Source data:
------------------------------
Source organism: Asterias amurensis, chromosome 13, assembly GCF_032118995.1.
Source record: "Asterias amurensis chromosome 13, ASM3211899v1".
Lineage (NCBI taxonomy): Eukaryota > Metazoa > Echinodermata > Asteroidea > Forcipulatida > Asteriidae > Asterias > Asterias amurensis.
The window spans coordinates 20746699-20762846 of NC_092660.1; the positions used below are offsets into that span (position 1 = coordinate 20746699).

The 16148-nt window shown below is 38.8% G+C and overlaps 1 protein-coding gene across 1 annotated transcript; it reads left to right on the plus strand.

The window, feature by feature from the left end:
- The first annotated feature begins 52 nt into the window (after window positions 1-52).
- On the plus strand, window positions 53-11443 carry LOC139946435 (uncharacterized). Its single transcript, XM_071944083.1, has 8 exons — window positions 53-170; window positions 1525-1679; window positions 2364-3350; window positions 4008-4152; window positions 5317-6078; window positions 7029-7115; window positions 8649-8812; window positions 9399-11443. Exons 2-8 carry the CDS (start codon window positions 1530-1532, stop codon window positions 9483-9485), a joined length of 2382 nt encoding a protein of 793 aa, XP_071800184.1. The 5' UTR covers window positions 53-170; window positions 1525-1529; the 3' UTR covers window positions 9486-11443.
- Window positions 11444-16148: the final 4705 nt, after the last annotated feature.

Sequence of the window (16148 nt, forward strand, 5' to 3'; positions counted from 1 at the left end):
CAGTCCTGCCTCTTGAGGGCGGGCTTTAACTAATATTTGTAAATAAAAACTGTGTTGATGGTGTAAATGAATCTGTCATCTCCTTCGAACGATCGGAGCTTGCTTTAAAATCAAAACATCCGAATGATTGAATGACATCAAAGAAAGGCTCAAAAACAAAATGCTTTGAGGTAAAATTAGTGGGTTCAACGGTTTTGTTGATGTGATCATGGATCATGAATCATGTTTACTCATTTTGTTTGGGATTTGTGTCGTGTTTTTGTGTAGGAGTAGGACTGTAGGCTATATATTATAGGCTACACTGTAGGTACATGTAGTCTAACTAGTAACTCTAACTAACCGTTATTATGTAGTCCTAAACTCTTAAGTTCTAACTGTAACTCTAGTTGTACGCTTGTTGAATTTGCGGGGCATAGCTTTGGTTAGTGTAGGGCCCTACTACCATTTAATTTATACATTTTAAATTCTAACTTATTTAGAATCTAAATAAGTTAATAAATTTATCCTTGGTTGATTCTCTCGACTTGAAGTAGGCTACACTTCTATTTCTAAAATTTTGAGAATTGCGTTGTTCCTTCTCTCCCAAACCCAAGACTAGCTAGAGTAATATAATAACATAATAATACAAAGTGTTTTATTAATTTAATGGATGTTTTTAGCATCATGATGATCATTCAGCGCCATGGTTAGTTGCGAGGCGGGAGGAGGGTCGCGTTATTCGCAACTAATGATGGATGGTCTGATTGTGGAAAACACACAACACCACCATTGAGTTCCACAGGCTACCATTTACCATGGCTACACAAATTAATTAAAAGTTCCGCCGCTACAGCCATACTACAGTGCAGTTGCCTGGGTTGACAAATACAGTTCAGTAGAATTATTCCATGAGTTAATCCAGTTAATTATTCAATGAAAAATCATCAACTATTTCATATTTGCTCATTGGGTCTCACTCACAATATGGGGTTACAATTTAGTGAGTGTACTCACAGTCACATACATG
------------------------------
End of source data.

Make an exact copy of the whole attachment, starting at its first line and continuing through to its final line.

Source organism: Asterias amurensis, chromosome 13, assembly GCF_032118995.1.
Source record: "Asterias amurensis chromosome 13, ASM3211899v1".
Lineage (NCBI taxonomy): Eukaryota > Metazoa > Echinodermata > Asteroidea > Forcipulatida > Asteriidae > Asterias > Asterias amurensis.
The window spans coordinates 20746699-20762846 of NC_092660.1; the positions used below are offsets into that span (position 1 = coordinate 20746699).

The 16148-nt window shown below is 38.8% G+C and overlaps 1 protein-coding gene across 1 annotated transcript; it reads left to right on the plus strand.

The window, feature by feature from the left end:
- The first annotated feature begins 52 nt into the window (after window positions 1-52).
- On the plus strand, window positions 53-11443 carry LOC139946435 (uncharacterized). Its single transcript, XM_071944083.1, has 8 exons — window positions 53-170; window positions 1525-1679; window positions 2364-3350; window positions 4008-4152; window positions 5317-6078; window positions 7029-7115; window positions 8649-8812; window positions 9399-11443. Exons 2-8 carry the CDS (start codon window positions 1530-1532, stop codon window positions 9483-9485), a joined length of 2382 nt encoding a protein of 793 aa, XP_071800184.1. The 5' UTR covers window positions 53-170; window positions 1525-1529; the 3' UTR covers window positions 9486-11443.
- Window positions 11444-16148: the final 4705 nt, after the last annotated feature.

Sequence of the window (16148 nt, forward strand, 5' to 3'; positions counted from 1 at the left end):
CAGTCCTGCCTCTTGAGGGCGGGCTTTAACTAATATTTGTAAATAAAAACTGTGTTGATGGTGTAAATGAATCTGTCATCTCCTTCGAACGATCGGAGCTTGCTTTAAAATCAAAACATCCGAATGATTGAATGACATCAAAGAAAGGCTCAAAAACAAAATGCTTTGAGGTAAAATTAGTGGGTTCAACGGTTTTGTTGATGTGATCATGGATCATGAATCATGTTTACTCATTTTGTTTGGGATTTGTGTCGTGTTTTTGTGTAGGAGTAGGACTGTAGGCTATATATTATAGGCTACACTGTAGGTACATGTAGTCTAACTAGTAACTCTAACTAACCGTTATTATGTAGTCCTAAACTCTTAAGTTCTAACTGTAACTCTAGTTGTACGCTTGTTGAATTTGCGGGGCATAGCTTTGGTTAGTGTAGGGCCCTACTACCATTTAATTTATACATTTTAAATTCTAACTTATTTAGAATCTAAATAAGTTAATAAATTTATCCTTGGTTGATTCTCTCGACTTGAAGTAGGCTACACTTCTATTTCTAAAATTTTGAGAATTGCGTTGTTCCTTCTCTCCCAAACCCAAGACTAGCTAGAGTAATATAATAACATAATAATACAAAGTGTTTTATTAATTTAATGGATGTTTTTAGCATCATGATGATCATTCAGCGCCATGGTTAGTTGCGAGGCGGGAGGAGGGTCGCGTTATTCGCAACTAATGATGGATGGTCTGATTGTGGAAAACACACAACACCACCATTGAGTTCCACAGGCTACCATTTACCATGGCTACACAAATTAATTAAAAGTTCCGCCGCTACAGCCATACTACAGTGCAGTTGCCTGGGTTGACAAATACAGTTCAGTAGAATTATTCCATGAGTTAATCCAGTTAATTATTCAATGAAAAATCATCAACTATTTCATATTTGCTCATTGGGTCTCACTCACAATATGGGGTTACAATTTAGTGAGTGTACTCACAGTCACATACATG